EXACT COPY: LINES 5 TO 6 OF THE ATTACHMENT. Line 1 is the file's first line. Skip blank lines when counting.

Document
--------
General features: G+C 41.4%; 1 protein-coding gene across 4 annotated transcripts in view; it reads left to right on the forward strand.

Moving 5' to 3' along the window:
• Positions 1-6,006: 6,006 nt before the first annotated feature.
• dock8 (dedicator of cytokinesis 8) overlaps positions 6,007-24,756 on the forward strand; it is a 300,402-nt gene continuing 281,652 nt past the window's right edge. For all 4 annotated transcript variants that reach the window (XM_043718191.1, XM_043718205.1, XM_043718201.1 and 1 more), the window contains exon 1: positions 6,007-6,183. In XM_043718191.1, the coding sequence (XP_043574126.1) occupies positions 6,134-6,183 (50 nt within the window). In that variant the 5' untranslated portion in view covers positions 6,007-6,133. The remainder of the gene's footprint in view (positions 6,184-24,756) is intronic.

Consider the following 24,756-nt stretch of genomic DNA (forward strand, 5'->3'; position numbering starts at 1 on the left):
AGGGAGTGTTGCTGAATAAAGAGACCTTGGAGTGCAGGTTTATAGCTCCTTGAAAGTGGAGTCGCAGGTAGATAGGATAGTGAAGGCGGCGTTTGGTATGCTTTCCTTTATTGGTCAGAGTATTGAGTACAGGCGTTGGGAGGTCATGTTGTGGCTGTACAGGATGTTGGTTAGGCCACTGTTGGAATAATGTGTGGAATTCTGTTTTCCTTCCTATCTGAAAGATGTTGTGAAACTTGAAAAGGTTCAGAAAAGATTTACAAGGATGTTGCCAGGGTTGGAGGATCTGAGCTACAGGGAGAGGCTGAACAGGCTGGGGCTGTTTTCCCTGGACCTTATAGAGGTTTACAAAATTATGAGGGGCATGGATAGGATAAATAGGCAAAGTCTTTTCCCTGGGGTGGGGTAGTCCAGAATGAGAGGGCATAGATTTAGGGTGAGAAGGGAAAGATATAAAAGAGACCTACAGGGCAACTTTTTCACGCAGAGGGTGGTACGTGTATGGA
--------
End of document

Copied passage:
Consider the following 24,756-nt stretch of genomic DNA (forward strand, 5'->3'; position numbering starts at 1 on the left):
AGGGAGTGTTGCTGAATAAAGAGACCTTGGAGTGCAGGTTTATAGCTCCTTGAAAGTGGAGTCGCAGGTAGATAGGATAGTGAAGGCGGCGTTTGGTATGCTTTCCTTTATTGGTCAGAGTATTGAGTACAGGCGTTGGGAGGTCATGTTGTGGCTGTACAGGATGTTGGTTAGGCCACTGTTGGAATAATGTGTGGAATTCTGTTTTCCTTCCTATCTGAAAGATGTTGTGAAACTTGAAAAGGTTCAGAAAAGATTTACAAGGATGTTGCCAGGGTTGGAGGATCTGAGCTACAGGGAGAGGCTGAACAGGCTGGGGCTGTTTTCCCTGGACCTTATAGAGGTTTACAAAATTATGAGGGGCATGGATAGGATAAATAGGCAAAGTCTTTTCCCTGGGGTGGGGTAGTCCAGAATGAGAGGGCATAGATTTAGGGTGAGAAGGGAAAGATATAAAAGAGACCTACAGGGCAACTTTTTCACGCAGAGGGTGGTACGTGTATGGA